Two-thirds of customers place importance on a brand’s sustainable or eco-friendly image. Buoyed by this growing consumer awareness, business investment in becoming more sustainable is at record highs. Staff are concerned too – 97 percent of executives say their company has been negatively affected by climate change.
IT and enterprise leaders must get involved in this new age of corporate social responsibility (CSR.) But these new environmentally conscious ways of doing business can benefit your company in other ways. Here are six ways green tech is improving business while reducing its environmental footprint.
1. Saving on energy bills
Oxford Economics says data-driven tools like smart meters, smart plugs and self-regulating energy systems can cut energy costs by up to 5 percent. It may not sound like much, but will add up to billions by 2030, with the biggest savings likely in small-to-medium businesses.
These smart solutions are an easy way for businesses to predict better, optimize and conserve energy, meaning cost savings while reducing climate impacts of energy production, which across the world, is still mostly done by burning fossil fuels.
2. Gaining more organizational insight
These smart devices don’t just help save energy and resources. They give businesses improved insight into process efficiencies. There’s been huge uptake of ‘internet of things’ (IoT) devices in industry and manufacturing, largely driven by their ability to predict maintenance needs, maximize productivity and reduce factory downtime. Over 55 billion devices will be connected and talking to one another by 2025, according to market researcher IDC.
The savings these devices make through more efficient resource use and maximizing productivity (more output for less input) mean environmental and money-saving benefits.
One example is modular house-building factories –robots are better than humans at arranging patterns to get the most cuts from a piece of wood.
3. Improving employees’ working lives
According to international consulting firm McKinsey, remote, digital, and hybrid technologies will define the future of work. Many employers are using online tools to book on-demand flexible office space, vehicles and virtual desktops, cutting resource consumption and travel-related greenhouse gas emissions.
Employees relish more opportunity to work flexibly, widespread since the pandemic – whether working from home or across hours that better suit family life.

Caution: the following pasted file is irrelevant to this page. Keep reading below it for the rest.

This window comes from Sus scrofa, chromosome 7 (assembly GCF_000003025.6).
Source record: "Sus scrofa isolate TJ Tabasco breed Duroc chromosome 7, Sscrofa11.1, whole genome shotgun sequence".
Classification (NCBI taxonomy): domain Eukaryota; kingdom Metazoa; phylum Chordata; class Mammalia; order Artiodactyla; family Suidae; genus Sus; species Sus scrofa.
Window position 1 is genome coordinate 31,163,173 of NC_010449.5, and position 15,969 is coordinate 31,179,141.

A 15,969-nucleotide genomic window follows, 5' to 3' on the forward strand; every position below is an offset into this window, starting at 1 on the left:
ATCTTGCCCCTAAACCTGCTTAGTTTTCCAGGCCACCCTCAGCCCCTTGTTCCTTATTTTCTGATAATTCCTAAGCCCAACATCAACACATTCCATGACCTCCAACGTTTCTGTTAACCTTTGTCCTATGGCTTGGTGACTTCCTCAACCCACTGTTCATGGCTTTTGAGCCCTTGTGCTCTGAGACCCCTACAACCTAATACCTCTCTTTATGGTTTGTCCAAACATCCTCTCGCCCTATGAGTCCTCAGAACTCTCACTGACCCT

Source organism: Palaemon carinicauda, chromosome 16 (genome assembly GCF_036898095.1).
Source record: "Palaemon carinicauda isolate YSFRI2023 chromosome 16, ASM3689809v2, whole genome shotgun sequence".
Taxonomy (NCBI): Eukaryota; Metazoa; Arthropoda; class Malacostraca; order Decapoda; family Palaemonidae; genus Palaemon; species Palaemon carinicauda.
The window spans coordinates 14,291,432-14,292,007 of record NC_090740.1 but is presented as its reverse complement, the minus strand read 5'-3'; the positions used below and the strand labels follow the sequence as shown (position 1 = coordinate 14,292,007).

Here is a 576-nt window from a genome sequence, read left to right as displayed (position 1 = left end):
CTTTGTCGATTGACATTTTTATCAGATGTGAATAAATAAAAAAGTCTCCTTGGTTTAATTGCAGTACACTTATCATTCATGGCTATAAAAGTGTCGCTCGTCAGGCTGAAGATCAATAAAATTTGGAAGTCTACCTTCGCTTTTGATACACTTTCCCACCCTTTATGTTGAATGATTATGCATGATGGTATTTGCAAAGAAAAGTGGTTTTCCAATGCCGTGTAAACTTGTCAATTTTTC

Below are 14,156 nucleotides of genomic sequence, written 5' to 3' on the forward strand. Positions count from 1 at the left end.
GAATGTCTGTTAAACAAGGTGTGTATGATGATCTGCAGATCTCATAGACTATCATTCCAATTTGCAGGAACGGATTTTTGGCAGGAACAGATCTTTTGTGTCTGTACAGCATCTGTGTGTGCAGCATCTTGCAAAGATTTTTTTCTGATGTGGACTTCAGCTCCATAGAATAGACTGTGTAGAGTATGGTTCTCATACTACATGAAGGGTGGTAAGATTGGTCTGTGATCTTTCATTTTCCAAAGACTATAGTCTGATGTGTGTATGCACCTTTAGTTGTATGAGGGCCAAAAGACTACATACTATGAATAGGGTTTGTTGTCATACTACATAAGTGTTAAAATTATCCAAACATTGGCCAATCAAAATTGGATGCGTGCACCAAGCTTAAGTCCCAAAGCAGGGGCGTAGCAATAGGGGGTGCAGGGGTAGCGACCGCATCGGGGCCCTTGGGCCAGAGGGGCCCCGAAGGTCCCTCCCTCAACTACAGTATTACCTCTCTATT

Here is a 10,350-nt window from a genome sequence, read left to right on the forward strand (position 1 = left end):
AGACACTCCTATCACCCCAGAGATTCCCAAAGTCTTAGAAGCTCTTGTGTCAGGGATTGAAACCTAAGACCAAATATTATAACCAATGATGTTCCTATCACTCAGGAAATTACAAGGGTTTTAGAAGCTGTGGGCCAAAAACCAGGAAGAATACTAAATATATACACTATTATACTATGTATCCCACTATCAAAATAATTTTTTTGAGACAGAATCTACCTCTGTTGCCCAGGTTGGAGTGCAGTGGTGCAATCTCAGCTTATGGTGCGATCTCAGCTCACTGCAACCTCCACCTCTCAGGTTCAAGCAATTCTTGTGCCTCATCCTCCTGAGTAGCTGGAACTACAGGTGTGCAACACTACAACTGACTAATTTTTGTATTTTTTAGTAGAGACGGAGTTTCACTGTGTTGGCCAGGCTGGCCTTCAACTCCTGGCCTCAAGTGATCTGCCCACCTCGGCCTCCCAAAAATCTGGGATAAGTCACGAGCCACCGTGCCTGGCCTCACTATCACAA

Commuting is no small contributor to climate change. In the US, 75 percent use driving as their main means of getting to work.
With transportation contributing 28 percent to global greenhouse gas emissions, working from home could be significant in keeping climate change at bay.
4. Saving on carbon costs
With many countries operating internal carbon markets, reducing carbon emissions can, on its own, reduce operating expenses. These schemes require companies to buy carbon credits for emissions they produce, while those that create carbon sinks, like forestry, can make money by selling credits.
Renewable energy microgrids are one way to cut carbon emissions. Other companies are replacing fossil fuel-powered vehicle fleets with electric and hybrid vehicles. These can also have health benefits for staff through reduced air pollution, vibration and noise.
5. Reducing eWaste
Our growing mountains of electronic waste are not easy or cheap to recycle, but practice is improving.
Green tech can also help here, like using cloud-based file storage and backups, where multiple businesses share the same IT infrastructure. (This, in turn, makes strong, automated cloud security indispensable.) Virtual desktops also mean you needn’t constantly equip and re-equip staff with dedicated laptops and PCs, meaning less waste to landfill.
Choose your data center wisely for minimum environmental impact – they can use much electricity and water, and create a lot of heat. Doing your research will reveal the most low-impact options, like using data centers in countries where most electricity is generated renewably.
6. Increasing productivity
One UCLA study found employees at companies that voluntarily adopt high environmental standards were 16 percent more productive than peers at less eco-friendly organizations. Reasons might include distance learning, telecommuting and real-time collaboration tech.
Artificially-intelligent software personalities and automated helpers may also help employees work without needing to travel while taking over repetitive tasks that reduce focus.
Green tech for business will mean many operational benefits alongside all-important protection for our resources, climate and atmosphere. Companies should aim to stay ahead of customers’ expectations and move more quickly than regulation requires. The coming years will only bring more environmental scrutiny and awareness, so it will pay to invest in greener tech today.